That ethos drove the furniture choices. An antique Persian rug, purchased from FJ Hakimian in New York, has a contemporary look that lends a hint of modernism to the space, while custom chandeliers, designed by Ike and produced by Avi Kendi of Metal Dimensions of Brooklyn, cast it in a warm glow.

There was a shared desire to avoid an aesthetic that Ike called “Aspen 1970s: Either too Adirondack or mountain lodge; you know, horns and Navajo rugs,” in favor of a variety of Arts and Crafts pieces. “But Arts and Crafts was done around the world, certainly all over Europe. My feeling was, to narrow it to American Arts and Crafts furniture, which was basically Greene and Greene and Stickley, was sort of limiting, and there was a whole world out there of Arts and Crafts—Swedish, which I was familiar with, and English. And so we took this kind of European approach to the decorating.”

This approach is on most vivid display in the living room. A tile-top table by the Danish designer Bjørn Wiinblad, purchased from Jacksons Design in Stockholm, shares the space with an antique Swedish sofa with new upholstery from Jonas and a chest by Josef Frank, the Austrian-born Swedish architect and designer, featuring an elaborate map of the Stockholm archipelago. The couple found the chest at Bukowskis, a Stockholm auction house.

Elsewhere, elements were copied unapologetically from the work of McKim, Mead and White, a favorite of architect and client alike. These include the brass-studded leather panels in the hallway outside the intimate library (which features a stained-glass cabinet by Rohlf’s of Mount Vernon, New York) and the glass-paneled cupboards in the pantry, modeled after a feature in a McKim, Mead and White house in Newport, Rhode Island. “Was it Picasso who said, ‘Good artists copy, great artists steal’?” Ike says. “We have no qualms about taking things wholesale. I think what makes them different is you’re installing them in a new context, which changes the whole scenario.”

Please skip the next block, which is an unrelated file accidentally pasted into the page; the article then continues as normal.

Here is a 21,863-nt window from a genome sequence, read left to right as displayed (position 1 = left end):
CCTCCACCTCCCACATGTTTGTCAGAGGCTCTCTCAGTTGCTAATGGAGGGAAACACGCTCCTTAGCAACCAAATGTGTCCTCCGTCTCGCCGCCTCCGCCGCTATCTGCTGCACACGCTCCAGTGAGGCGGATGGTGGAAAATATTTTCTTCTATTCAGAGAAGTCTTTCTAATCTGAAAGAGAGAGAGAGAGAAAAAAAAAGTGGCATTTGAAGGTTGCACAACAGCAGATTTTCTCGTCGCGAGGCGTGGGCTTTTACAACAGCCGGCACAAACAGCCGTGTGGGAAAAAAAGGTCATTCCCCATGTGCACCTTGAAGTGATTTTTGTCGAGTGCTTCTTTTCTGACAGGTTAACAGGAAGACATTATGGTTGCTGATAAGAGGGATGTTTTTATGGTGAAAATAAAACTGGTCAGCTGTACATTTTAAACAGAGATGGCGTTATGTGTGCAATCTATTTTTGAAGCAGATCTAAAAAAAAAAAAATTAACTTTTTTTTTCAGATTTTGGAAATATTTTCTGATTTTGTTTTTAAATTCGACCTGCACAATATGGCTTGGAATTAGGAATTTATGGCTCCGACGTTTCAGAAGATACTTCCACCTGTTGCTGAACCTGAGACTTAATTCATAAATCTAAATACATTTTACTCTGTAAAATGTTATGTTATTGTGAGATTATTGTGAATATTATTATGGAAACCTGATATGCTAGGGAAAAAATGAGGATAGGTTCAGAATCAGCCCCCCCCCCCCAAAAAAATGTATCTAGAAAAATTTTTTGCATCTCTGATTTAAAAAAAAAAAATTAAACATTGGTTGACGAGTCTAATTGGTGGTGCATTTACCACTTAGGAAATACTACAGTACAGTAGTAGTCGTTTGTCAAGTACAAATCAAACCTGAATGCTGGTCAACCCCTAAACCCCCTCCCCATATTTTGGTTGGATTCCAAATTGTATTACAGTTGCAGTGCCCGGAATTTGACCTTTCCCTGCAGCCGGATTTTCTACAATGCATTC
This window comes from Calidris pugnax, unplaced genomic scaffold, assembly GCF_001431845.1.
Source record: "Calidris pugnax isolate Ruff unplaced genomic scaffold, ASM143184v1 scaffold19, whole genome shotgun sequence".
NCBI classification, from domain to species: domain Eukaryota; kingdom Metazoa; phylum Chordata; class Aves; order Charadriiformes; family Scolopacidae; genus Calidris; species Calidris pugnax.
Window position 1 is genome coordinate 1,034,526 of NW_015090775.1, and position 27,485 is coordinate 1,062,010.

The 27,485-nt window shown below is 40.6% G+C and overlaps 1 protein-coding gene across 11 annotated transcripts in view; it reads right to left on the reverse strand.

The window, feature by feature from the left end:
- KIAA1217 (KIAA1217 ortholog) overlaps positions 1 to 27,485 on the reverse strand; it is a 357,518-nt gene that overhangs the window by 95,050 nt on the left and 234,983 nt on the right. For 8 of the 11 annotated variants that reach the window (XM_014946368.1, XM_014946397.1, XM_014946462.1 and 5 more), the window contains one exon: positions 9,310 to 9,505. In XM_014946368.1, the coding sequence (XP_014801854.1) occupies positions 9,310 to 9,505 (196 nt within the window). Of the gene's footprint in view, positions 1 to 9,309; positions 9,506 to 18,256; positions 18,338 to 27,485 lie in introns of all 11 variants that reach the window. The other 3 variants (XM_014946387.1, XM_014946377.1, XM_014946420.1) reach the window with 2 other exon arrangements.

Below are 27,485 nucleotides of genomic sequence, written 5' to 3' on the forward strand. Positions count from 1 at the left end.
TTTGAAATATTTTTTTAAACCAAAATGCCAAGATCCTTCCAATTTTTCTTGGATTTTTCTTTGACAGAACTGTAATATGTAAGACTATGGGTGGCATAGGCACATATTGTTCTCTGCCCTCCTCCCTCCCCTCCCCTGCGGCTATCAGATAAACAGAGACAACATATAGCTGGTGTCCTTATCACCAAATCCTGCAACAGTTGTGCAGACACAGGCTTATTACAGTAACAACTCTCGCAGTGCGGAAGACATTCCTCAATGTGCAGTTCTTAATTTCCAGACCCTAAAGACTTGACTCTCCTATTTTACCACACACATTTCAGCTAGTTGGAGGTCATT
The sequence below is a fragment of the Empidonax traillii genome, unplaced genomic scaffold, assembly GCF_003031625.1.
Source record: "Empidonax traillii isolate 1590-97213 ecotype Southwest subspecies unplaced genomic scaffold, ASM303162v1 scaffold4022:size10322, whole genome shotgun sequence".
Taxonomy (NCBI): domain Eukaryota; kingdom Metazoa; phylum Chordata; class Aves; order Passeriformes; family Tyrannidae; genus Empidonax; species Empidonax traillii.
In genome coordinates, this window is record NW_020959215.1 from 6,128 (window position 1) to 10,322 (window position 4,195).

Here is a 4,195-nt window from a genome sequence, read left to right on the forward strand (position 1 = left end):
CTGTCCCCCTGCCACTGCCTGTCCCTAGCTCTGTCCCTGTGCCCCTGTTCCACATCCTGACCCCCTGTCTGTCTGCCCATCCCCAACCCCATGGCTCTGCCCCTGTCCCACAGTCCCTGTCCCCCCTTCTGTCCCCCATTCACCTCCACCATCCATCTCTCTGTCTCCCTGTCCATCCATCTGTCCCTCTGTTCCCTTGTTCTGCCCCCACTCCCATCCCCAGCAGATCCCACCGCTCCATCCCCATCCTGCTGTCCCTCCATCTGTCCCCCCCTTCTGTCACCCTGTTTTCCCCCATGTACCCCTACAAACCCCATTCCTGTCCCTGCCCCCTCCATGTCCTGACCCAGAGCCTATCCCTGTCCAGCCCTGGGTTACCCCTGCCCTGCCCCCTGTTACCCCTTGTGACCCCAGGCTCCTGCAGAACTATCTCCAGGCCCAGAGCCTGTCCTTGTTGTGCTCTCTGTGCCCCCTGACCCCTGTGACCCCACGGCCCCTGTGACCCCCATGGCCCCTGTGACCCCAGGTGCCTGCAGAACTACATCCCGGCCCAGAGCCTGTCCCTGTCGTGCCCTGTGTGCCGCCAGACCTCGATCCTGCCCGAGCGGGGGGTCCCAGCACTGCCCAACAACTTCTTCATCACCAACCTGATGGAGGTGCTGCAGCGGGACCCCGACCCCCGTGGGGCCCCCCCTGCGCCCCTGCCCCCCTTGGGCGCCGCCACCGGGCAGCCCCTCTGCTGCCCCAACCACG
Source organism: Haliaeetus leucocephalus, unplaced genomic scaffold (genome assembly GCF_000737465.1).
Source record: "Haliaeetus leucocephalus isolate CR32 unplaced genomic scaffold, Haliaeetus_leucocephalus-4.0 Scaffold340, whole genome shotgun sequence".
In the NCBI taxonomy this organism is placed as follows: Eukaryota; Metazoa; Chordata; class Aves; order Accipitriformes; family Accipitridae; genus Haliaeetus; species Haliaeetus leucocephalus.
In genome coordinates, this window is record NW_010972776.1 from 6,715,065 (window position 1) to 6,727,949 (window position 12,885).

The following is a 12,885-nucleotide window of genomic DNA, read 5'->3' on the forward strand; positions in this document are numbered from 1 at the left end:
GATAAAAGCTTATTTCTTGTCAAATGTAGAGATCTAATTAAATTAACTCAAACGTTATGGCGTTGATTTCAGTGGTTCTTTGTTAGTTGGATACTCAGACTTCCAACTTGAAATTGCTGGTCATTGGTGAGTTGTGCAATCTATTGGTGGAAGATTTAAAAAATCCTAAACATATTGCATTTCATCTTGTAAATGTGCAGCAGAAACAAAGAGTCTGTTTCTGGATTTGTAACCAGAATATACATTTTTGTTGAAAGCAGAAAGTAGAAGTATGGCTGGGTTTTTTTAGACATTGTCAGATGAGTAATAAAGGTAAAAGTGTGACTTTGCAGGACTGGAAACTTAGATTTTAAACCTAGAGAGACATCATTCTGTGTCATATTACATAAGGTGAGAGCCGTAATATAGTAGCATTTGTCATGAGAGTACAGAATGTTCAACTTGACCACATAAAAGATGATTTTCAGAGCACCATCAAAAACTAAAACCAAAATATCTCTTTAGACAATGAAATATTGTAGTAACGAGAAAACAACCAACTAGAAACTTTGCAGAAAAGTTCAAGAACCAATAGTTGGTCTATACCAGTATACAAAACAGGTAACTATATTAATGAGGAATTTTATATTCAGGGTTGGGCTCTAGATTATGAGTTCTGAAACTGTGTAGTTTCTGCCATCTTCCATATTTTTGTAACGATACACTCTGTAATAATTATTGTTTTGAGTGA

The kitchen is the home’s hub. It is dominated by a large limestone island—ringed by woven stools by Mark Albrecht Studio—that matches the width of the book-matched Calacatta paonazzo marble backsplash and the Château range by La Cornue. The custom hood, by Vent-A-Hood, was left over from another Ike Kligerman Barkley project, and the Eydon suspended lights are from Charles Edwards of London.

The result of these choices is a house that is authentic without being slavishly in-period, furnished with a lovingly curated collection of eclectic pieces that reflect its owners’ tastes. It wasn’t simple to pull off, and it took a long time—nearly five years—but it worked out. “One of the things that makes it easier to do is to have the architecture be so strong that it really can absorb a variety of design influences,” Ike says. “I think it makes a much more interesting dialogue.” Ike Kligerman Barkley,
212 268 0128, ikekligermanbarkley.com